State Issues

Grinding of water regulation is about to arrive from Manteca to Merced

New almonds get water from a mist/spray irrigation system along Langworth Road east of Modesto.
New almonds get water from a mist/spray irrigation system along Langworth Road east of Modesto.

The State Water Resources Control Board issued its first proposal to redirect water from our local rivers to the ocean nearly a decade ago. Now, the board is back with a final draft order that would dramatically reduce water that can be used for cities and farms to grow and thrive.

Water is the foundation of the San Joaquin Valley’s economy. Availability of water determines our farmers’ ability to borrow the money necessary to grow the crops and pay the bills. No water, no money, no crops. It’s that simple. The effects cascade through the economy from there.

The water board claims it is balancing the needs of the environment and the economy. However, their review of the real-world human impacts is so narrow that it challenges the logic of the overall proposal. Their decision will back up the clock to a time when California did not have to worry about feeding 39 million people.

The result will be to take at least 40 percent – often much more – of the water flowing in the Stanislaus, Tuolumne and Merced Rivers and send it downstream in the hope it will expand fish populations currently suffering from predation, lack of food, rising water temperatures and other stressors other than any lack of water.

Economic damages to San Joaquin, Stanislaus and Merced counties are significant, admits the state, but merely “unavoidable consequences.” And facts about the human toll don’t appear to matter:

Unemployment – There will be more unemployed citizens as agriculture and related employers reduce or close their businesses in our three counties. Many employers are already worn down from ever-expanding regulations.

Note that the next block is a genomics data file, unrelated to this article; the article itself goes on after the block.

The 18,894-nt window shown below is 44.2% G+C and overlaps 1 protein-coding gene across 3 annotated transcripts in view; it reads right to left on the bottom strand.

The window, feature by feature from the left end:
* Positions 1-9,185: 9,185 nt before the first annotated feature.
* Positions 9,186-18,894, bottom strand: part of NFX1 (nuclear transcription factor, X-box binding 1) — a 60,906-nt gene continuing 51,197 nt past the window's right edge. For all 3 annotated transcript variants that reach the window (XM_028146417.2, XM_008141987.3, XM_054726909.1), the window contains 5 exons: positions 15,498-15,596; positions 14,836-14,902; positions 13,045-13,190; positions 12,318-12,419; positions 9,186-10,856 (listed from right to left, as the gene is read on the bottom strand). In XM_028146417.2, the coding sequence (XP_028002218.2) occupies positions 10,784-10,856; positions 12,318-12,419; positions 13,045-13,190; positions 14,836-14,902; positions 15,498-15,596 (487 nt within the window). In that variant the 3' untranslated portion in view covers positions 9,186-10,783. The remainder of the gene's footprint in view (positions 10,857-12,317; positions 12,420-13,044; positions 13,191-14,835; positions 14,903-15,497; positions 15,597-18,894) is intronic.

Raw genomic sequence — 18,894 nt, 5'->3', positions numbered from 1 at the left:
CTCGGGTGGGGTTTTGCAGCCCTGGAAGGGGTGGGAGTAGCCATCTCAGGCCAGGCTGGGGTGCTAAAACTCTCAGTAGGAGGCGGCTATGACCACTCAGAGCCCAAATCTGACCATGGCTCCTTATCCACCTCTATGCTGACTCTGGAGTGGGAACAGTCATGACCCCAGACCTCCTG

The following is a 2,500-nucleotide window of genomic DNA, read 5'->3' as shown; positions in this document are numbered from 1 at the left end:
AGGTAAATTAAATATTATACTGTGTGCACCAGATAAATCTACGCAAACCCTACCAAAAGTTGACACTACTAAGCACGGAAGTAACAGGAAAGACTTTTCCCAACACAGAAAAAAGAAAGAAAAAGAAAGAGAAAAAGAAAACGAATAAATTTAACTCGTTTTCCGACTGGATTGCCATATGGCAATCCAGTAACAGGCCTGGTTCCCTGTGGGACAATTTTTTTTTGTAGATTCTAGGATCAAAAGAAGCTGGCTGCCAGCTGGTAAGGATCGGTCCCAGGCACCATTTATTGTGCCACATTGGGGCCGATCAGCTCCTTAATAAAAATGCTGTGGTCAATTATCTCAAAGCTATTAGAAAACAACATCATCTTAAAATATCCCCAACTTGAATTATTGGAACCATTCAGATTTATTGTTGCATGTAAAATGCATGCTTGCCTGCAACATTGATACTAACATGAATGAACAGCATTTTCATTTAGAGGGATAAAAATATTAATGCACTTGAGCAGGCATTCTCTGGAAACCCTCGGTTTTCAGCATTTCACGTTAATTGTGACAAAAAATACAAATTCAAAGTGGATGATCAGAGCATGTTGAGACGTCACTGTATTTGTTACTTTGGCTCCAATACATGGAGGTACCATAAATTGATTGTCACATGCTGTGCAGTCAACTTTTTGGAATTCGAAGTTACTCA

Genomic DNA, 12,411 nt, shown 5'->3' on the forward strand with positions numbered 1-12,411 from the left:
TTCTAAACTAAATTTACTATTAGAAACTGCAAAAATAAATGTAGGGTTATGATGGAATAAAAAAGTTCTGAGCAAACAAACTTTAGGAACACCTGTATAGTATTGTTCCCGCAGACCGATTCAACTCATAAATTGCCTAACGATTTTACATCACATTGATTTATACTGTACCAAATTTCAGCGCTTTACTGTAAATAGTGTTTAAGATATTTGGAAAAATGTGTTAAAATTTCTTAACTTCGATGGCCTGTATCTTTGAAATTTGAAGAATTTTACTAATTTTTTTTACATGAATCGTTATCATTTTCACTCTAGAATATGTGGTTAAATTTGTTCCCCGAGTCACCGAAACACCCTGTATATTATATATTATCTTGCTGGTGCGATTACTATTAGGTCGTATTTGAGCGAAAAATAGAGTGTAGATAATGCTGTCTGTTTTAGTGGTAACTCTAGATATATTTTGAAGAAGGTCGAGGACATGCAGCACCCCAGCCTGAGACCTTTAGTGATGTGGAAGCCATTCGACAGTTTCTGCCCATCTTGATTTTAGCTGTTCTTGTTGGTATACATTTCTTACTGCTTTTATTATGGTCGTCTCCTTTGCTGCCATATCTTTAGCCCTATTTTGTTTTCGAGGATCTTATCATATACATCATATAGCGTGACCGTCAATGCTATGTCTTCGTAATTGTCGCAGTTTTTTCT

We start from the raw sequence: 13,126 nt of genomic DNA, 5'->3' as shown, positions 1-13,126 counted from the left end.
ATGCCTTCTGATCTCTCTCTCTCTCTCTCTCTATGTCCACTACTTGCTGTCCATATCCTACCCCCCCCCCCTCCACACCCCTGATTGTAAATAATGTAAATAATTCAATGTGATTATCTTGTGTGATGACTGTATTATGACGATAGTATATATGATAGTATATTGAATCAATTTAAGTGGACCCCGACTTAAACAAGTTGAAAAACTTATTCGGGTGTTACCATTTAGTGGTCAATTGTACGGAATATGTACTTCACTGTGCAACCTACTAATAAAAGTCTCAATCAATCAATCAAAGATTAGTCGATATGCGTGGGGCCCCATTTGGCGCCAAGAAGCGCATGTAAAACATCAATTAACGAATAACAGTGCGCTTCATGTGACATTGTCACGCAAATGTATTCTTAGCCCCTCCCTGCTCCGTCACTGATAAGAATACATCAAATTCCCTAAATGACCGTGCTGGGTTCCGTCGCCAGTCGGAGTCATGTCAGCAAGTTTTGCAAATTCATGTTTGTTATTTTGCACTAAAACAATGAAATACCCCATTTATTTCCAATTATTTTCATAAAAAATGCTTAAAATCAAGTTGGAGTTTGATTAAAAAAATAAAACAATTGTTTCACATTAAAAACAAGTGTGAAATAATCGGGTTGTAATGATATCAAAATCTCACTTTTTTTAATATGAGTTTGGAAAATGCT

Homelessness – We can’t meet our current challenges. The number of people living on the streets of each community will grow. Public assistance demands will grow as well, and local resources will be further strained.

Groundwater Management – This proposal is on top of a law passed in 2014 to sustain groundwater at current levels. At the same time we face losing an additional 20 to 30 percent of the clean water that has served our area for 130 years, 1 million residents of our region will be dealing with degraded groundwater availability and quality. Soon, we could see subsidence as the ground gives way.

These and many more facts were brought to the water board’s attention as public officials, farmers, business owners and many others testified at hearings. It does not appear any of their thousands of comments made a difference. Our voices were not heard; the facts were ignored.

If the state water board approves this 40 percent water reduction – which its chairwoman has already vigorously defended – their actions will fundamentally change the place we live and raise our families.

To have this damage to our lives written off as an “unavoidable consequence” does not promote confidence in the people serving on this board.

Family farming and food processing support the economy of our area. My job is to help ag and ag-related businesses grow, as we have done for over 100 years. The well-being of our local communities will not continue with so little water.

Leonard Van Elderen is President and CEO of Yosemite Farm Credit